does wrestling have the 'kani-basami' / 'leg-scissors' takedown? Can anyone tell me about it? Is this statement true:
"It has been banned from wrestling too but some wrestlers now substitute the use of an arm for one of their legs and still make it work. It is not as dramatic but it still gets the take down. Its sort
of like backwards tani-otoshi. A leg is across the front of uki like in o-guruma. Tori scoops the back of uke's knee with his opposite arm. In wrestling, the arm on the same side is generally in a whizzer position
(i.e., overhooking uke's closest arm).
Yes, what your quote says is true. Wrestlers who do use thee "arm and leg" version of the Kani Basami do so as a counter to single leg takedowns.
However the technique is not popular nor used very often.
Is there a video clip of this anywhere? From contest or a demo, I don't care.
Why isn't it a popular counter -- hard to make it work?
It does seem like it's hard to make it work, for me at least.
thanks mate. I found out a bit more info at The Mat:
'The legal variation you describe is a wizzer cradle or cutback. Still pretty dangerous to hit. In HS, I hit it for -25 points my senior year. In college I worked out the bugs and it was fairly productive even against better opponents. A lot of better guys will limp arm out, but it frees the leg and prevents the takedown at least. Scoring backpoints is possible against lesser guys. Even when hit cleanly, you still have to scramble a bit for the takedown because of where your leg is at.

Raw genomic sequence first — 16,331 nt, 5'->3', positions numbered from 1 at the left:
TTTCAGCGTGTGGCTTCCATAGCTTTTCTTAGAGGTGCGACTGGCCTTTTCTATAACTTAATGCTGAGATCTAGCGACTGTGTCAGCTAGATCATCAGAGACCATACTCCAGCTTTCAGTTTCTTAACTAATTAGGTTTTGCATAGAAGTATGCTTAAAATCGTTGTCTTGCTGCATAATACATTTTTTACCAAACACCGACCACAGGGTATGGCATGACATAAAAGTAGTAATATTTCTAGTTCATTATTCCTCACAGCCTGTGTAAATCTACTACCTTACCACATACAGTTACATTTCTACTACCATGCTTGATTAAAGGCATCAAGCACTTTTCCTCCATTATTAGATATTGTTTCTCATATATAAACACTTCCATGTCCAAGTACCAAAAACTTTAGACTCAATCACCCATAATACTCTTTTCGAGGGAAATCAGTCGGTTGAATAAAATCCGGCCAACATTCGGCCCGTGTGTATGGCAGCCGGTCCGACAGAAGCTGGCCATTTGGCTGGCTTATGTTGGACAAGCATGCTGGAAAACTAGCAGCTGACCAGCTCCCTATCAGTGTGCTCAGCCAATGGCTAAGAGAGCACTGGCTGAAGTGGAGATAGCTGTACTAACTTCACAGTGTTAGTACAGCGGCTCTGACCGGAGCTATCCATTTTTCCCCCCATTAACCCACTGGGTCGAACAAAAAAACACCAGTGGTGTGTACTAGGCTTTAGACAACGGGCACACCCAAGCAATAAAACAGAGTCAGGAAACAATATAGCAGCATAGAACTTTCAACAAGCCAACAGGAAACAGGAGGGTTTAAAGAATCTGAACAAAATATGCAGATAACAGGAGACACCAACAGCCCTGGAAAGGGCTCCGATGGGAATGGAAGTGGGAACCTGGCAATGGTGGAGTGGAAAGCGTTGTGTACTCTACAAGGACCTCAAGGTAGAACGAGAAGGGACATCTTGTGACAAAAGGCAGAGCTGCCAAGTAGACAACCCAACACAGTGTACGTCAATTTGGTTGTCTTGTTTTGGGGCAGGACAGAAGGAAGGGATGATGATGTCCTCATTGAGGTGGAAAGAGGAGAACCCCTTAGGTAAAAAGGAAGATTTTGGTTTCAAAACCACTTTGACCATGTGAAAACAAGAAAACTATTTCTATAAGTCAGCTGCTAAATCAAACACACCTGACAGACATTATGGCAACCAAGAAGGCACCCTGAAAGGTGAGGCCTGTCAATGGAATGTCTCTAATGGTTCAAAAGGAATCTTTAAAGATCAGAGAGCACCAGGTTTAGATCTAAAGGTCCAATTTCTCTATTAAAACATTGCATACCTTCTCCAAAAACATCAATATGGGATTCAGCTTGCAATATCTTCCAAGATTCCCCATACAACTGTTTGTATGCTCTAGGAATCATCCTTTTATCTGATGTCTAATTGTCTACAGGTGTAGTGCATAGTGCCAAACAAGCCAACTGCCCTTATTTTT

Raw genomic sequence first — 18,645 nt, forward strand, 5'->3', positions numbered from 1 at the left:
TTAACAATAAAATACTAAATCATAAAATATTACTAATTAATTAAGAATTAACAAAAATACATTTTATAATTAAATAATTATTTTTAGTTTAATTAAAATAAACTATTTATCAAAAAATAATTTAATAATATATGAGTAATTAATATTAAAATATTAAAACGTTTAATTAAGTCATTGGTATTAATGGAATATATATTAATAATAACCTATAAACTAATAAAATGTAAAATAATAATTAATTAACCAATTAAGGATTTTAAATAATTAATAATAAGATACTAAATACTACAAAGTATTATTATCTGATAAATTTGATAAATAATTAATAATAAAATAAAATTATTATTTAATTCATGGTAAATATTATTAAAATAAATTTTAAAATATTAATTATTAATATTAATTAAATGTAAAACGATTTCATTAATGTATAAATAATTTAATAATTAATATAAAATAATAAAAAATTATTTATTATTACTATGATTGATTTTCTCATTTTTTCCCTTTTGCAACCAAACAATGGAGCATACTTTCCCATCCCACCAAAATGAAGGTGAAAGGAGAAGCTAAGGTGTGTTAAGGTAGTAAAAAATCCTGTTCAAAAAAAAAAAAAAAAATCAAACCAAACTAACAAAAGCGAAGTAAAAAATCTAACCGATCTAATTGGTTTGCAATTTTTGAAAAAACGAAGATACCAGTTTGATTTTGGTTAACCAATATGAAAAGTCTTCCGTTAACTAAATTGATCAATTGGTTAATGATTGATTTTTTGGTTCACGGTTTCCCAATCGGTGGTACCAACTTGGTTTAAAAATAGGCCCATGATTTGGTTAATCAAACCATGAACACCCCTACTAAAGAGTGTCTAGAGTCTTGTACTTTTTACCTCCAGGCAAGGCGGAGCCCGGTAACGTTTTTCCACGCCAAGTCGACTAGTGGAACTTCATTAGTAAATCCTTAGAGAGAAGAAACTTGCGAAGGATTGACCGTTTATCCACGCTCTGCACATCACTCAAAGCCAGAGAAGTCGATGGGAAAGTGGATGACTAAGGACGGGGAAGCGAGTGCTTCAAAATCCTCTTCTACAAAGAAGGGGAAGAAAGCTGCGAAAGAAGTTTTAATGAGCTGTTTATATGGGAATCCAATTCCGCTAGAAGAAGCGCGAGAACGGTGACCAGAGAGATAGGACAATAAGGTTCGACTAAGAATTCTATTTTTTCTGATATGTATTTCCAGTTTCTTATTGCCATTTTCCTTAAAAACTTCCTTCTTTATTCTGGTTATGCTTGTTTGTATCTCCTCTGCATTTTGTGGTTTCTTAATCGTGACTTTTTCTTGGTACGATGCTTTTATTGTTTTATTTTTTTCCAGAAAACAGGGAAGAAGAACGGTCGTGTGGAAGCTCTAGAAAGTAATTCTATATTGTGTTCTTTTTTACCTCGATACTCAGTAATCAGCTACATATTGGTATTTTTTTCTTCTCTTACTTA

I also used to use the now illegal on you describe in freestyle. I had a tape of the 1986 NCAA finals and a guy was finishing a signle leg when the opponent put both his hands on the mat and cut the guy backwards with his free leg. That is definitely illegal now in collegiate and even in free now i think.
I would have always referred to that first TD as a cutback."